Again, not surprising. Huckabee and Romney made their faiths an issue in their campaigns. It’s important to question whether they would be open to seeking (and taking) the advice of someone outside their faiths — certainly this was important to ask of Huckabee. So, yes, atheists were asked about. This is not a promotion of atheism. Just a question about whether a politician’s faith would make him/her incapable of seeing someone’s good judgment in lieu of their “correct” religious label.

(For what it’s worth, Barack Obama’s possibly being atheist has been used against him.)

CMI also seems to forget all the idiotic questions regarding candidates’ favorite Bible verses. And the idiotic answers from Republicans regarding whether or not they accepted evolution. In other words, they would get approval points for proclaiming their literal-Bible-believing Christianity.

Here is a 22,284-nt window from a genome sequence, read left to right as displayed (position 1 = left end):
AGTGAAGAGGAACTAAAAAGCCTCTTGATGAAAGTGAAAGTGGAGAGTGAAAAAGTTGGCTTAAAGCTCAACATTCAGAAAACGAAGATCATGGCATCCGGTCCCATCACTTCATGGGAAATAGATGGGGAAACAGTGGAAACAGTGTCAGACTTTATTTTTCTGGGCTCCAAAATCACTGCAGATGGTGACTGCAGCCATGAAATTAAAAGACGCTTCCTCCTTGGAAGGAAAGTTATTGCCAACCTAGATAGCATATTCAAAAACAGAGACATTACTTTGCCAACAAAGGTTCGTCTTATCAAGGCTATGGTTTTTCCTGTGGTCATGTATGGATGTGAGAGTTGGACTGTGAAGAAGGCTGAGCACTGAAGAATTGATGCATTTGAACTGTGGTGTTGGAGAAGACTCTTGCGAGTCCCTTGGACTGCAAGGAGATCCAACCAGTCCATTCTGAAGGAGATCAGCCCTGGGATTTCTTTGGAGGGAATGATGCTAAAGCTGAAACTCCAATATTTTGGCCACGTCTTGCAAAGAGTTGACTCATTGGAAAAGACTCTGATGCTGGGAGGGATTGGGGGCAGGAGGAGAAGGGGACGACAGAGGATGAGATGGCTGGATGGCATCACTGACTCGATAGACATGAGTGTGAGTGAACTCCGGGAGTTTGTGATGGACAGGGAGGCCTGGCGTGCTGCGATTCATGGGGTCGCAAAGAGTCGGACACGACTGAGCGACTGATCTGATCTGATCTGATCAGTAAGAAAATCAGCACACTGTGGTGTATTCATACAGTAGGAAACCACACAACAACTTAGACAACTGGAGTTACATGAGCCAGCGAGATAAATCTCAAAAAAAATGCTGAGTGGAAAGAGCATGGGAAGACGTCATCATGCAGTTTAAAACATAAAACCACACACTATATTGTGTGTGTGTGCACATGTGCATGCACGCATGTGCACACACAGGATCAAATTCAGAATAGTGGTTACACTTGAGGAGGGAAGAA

Is that not promotion of Christian beliefs over everyone else’s?

Christianity (fundamental or otherwise) played a major role in this election season and it will continue to do so. Atheism is a minor side issue. But CMI won’t acknowledge that.

Fyfe writes about an ABC special that featured Nicole Smalkowski. Fyfe is mad because “atheism was portrayed sympathetically.”

She’s also upset because, in the same segment, Richard Dawkins is featured.

[John] Stossel mentioned that Dawkins was touring the country to promote his book and speculated that he might be getting angry reactions because “America is a very religious country.” Dawkins replied, “I thought just the same, but people thanked me over and over again for saying what they themselves would like to say, but somehow feel they better not.” Stossel did not challenge that assertion.